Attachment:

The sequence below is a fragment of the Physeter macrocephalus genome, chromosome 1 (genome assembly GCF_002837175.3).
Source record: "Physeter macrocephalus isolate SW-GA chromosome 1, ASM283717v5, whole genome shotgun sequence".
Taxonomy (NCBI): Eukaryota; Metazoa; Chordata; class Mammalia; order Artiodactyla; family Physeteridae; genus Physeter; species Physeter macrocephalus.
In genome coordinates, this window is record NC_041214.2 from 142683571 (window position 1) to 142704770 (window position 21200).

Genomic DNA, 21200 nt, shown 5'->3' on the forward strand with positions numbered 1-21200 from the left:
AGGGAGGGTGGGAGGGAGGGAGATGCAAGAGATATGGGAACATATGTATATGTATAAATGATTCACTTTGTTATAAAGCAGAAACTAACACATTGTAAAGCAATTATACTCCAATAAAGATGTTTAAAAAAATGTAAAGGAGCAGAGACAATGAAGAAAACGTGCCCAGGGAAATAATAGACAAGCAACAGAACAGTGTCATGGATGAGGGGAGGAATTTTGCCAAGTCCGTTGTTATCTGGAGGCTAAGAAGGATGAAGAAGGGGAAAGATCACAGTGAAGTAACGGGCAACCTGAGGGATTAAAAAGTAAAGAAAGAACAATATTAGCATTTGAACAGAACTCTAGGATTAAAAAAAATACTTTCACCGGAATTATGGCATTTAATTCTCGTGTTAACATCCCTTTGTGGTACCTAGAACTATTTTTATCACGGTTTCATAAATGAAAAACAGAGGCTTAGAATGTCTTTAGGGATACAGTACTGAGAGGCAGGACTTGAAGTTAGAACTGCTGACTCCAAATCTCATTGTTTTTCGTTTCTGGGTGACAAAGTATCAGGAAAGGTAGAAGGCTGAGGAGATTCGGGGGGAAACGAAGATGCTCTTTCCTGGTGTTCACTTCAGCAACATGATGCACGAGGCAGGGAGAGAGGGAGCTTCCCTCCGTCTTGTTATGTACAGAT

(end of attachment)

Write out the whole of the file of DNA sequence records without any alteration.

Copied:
The sequence below is a fragment of the Physeter macrocephalus genome, chromosome 1 (genome assembly GCF_002837175.3).
Source record: "Physeter macrocephalus isolate SW-GA chromosome 1, ASM283717v5, whole genome shotgun sequence".
Taxonomy (NCBI): Eukaryota; Metazoa; Chordata; class Mammalia; order Artiodactyla; family Physeteridae; genus Physeter; species Physeter macrocephalus.
In genome coordinates, this window is record NC_041214.2 from 142683571 (window position 1) to 142704770 (window position 21200).

Genomic DNA, 21200 nt, shown 5'->3' on the forward strand with positions numbered 1-21200 from the left:
AGGGAGGGTGGGAGGGAGGGAGATGCAAGAGATATGGGAACATATGTATATGTATAAATGATTCACTTTGTTATAAAGCAGAAACTAACACATTGTAAAGCAATTATACTCCAATAAAGATGTTTAAAAAAATGTAAAGGAGCAGAGACAATGAAGAAAACGTGCCCAGGGAAATAATAGACAAGCAACAGAACAGTGTCATGGATGAGGGGAGGAATTTTGCCAAGTCCGTTGTTATCTGGAGGCTAAGAAGGATGAAGAAGGGGAAAGATCACAGTGAAGTAACGGGCAACCTGAGGGATTAAAAAGTAAAGAAAGAACAATATTAGCATTTGAACAGAACTCTAGGATTAAAAAAAATACTTTCACCGGAATTATGGCATTTAATTCTCGTGTTAACATCCCTTTGTGGTACCTAGAACTATTTTTATCACGGTTTCATAAATGAAAAACAGAGGCTTAGAATGTCTTTAGGGATACAGTACTGAGAGGCAGGACTTGAAGTTAGAACTGCTGACTCCAAATCTCATTGTTTTTCGTTTCTGGGTGACAAAGTATCAGGAAAGGTAGAAGGCTGAGGAGATTCGGGGGGAAACGAAGATGCTCTTTCCTGGTGTTCACTTCAGCAACATGATGCACGAGGCAGGGAGAGAGGGAGCTTCCCTCCGTCTTGTTATGTACAGAT